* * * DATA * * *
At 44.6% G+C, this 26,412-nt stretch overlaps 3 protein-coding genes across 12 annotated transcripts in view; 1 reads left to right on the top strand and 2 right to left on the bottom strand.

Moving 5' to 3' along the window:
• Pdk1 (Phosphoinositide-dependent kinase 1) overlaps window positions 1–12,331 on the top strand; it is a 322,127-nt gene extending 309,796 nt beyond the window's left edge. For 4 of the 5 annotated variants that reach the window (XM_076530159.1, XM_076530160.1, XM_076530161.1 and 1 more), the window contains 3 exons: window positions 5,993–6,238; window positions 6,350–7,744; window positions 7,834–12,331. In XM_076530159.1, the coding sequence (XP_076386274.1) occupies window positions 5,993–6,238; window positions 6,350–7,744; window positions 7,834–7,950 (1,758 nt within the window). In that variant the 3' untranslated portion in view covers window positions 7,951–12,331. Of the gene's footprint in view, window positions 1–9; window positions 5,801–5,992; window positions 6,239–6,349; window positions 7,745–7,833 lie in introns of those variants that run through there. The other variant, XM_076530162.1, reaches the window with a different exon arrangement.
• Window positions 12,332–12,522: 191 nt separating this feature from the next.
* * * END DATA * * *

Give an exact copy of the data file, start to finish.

At 44.6% G+C, this 26,412-nt stretch overlaps 3 protein-coding genes across 12 annotated transcripts in view; 1 reads left to right on the top strand and 2 right to left on the bottom strand.

Moving 5' to 3' along the window:
• Pdk1 (Phosphoinositide-dependent kinase 1) overlaps window positions 1–12,331 on the top strand; it is a 322,127-nt gene extending 309,796 nt beyond the window's left edge. For 4 of the 5 annotated variants that reach the window (XM_076530159.1, XM_076530160.1, XM_076530161.1 and 1 more), the window contains 3 exons: window positions 5,993–6,238; window positions 6,350–7,744; window positions 7,834–12,331. In XM_076530159.1, the coding sequence (XP_076386274.1) occupies window positions 5,993–6,238; window positions 6,350–7,744; window positions 7,834–7,950 (1,758 nt within the window). In that variant the 3' untranslated portion in view covers window positions 7,951–12,331. Of the gene's footprint in view, window positions 1–9; window positions 5,801–5,992; window positions 6,239–6,349; window positions 7,745–7,833 lie in introns of those variants that run through there. The other variant, XM_076530162.1, reaches the window with a different exon arrangement.
• Window positions 12,332–12,522: 191 nt separating this feature from the next.